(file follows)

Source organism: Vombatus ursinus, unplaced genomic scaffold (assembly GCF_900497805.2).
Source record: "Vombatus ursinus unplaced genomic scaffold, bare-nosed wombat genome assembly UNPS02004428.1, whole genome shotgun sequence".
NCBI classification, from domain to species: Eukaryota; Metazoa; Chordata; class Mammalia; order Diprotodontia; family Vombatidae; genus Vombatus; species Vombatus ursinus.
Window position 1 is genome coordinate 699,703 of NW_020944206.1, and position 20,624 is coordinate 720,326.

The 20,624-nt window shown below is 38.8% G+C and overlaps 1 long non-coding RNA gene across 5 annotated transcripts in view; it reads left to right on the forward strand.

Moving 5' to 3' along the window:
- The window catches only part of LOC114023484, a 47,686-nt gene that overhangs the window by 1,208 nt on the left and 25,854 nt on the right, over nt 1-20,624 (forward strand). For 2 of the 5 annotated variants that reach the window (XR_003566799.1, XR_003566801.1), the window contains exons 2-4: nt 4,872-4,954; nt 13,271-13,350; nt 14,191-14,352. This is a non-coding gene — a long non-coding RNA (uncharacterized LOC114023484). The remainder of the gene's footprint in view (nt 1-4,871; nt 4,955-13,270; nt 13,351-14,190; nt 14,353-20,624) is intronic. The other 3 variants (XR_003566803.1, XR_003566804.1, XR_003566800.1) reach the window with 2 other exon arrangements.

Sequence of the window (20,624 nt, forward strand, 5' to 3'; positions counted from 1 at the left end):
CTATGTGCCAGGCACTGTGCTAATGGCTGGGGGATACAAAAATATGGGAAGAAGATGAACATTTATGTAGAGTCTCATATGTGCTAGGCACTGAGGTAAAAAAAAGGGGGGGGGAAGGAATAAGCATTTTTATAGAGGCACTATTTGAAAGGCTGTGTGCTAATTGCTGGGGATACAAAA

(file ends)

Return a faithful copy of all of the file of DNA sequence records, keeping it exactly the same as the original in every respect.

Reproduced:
Source organism: Vombatus ursinus, unplaced genomic scaffold (assembly GCF_900497805.2).
Source record: "Vombatus ursinus unplaced genomic scaffold, bare-nosed wombat genome assembly UNPS02004428.1, whole genome shotgun sequence".
NCBI classification, from domain to species: Eukaryota; Metazoa; Chordata; class Mammalia; order Diprotodontia; family Vombatidae; genus Vombatus; species Vombatus ursinus.
Window position 1 is genome coordinate 699,703 of NW_020944206.1, and position 20,624 is coordinate 720,326.

The 20,624-nt window shown below is 38.8% G+C and overlaps 1 long non-coding RNA gene across 5 annotated transcripts in view; it reads left to right on the forward strand.

Moving 5' to 3' along the window:
- The window catches only part of LOC114023484, a 47,686-nt gene that overhangs the window by 1,208 nt on the left and 25,854 nt on the right, over nt 1-20,624 (forward strand). For 2 of the 5 annotated variants that reach the window (XR_003566799.1, XR_003566801.1), the window contains exons 2-4: nt 4,872-4,954; nt 13,271-13,350; nt 14,191-14,352. This is a non-coding gene — a long non-coding RNA (uncharacterized LOC114023484). The remainder of the gene's footprint in view (nt 1-4,871; nt 4,955-13,270; nt 13,351-14,190; nt 14,353-20,624) is intronic. The other 3 variants (XR_003566803.1, XR_003566804.1, XR_003566800.1) reach the window with 2 other exon arrangements.

Sequence of the window (20,624 nt, forward strand, 5' to 3'; positions counted from 1 at the left end):
CTATGTGCCAGGCACTGTGCTAATGGCTGGGGGATACAAAAATATGGGAAGAAGATGAACATTTATGTAGAGTCTCATATGTGCTAGGCACTGAGGTAAAAAAAAGGGGGGGGGAAGGAATAAGCATTTTTATAGAGGCACTATTTGAAAGGCTGTGTGCTAATTGCTGGGGATACAAAA